San Francisco-based Uber had already established itself as a leader in the U.S. market when Chinese-owned Didi Dache first released its own mobile application for on-demand taxis in June 2012 in China. Yet since Uber quietly moved into the country in late 2013 with a soft launchin expat-friendly Shanghai, the American company’s imminent failure at the hands of its Chinese competitor has become central to the story.
In February 2015, Didi Dache — backed by Internet giant Tencent Holdings Ltd — put an end to its rivalry with local competitor Kuaidi Dache, whose taxi-hailing app was funded by global e-commerce leader Alibaba Group Holding Ltd. Together, they formed Didi Kuaidi — which soon became known as Didi Chuxing, or Didi for short — and turned their attention to driving Uber out of the market.
Both companies compete for riders with similar service offerings, including premium and standard on-demand private cars, but the Chinese contenders’ head start has made catching up an enormous challenge for Uber. In August 2014, the American company surprised the world by piloting a non-profit ride-sharing program in China, which matches car owners with people looking for a lift. Riders pay a fee to cover the driver’s basic costs, including gas and tolls. They called it “People’s Uber,” and not-so-subtly tapped into China’s inclination towards nationalism by coloring the cars red in their mobile app. The message was clear: Uber was willing to forgo profit in order to woo Chinese consumers. Less than a year later, Didi followed suit with its own car-pooling service.
Certainly, no one expected the U.S.-owned transportation network company’s success in the Chinese market to come easily. China is a notoriously inhospitable environment for foreign companies, and in the wake of Beijing’s recent concerns over “Internet sovereignty,” foreign tech companies in particular are at risk of being ousted or bullied. U.S. Internet giants Google, Facebook and Twitter have been fighting a losing battle in China since on-demand taxis were little more than a concept.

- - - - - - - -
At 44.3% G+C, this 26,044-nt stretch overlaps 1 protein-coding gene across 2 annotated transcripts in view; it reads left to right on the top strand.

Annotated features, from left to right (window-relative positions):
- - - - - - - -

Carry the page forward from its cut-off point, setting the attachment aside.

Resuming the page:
By establishing a separate Chinese subsidiary, Uber China, officially 优步 or “You Bu,” the U.S. startup managed to circumvent some of the issues associated with operating on the mainland, and the company’s growth since mid-2014 has been relatively steady, if rather expensive.
While speaking at a private event in Vancouver earlier this year, Uber CEO Travis Kalanick admitted to losing over $1 billion a year in China, Canadian tech news siteBetakit reported. But the funding wars that Uber and its Chinese contender recently entered into helps to put losses — or, more optimistically, investments — of this amount into perspective.
On Sept. 7, Uber China confirmed it had so far raised $1.2 billion in its second series of venture capital funding to help fuel its expansion into 100 cities on the mainland over the next 12 months. The funding round was led by search giant Baidu and included a number of politically-connected, high-profile Chinese companies. That same week Didi announced it had secured an additional $3 billion in funding of its own.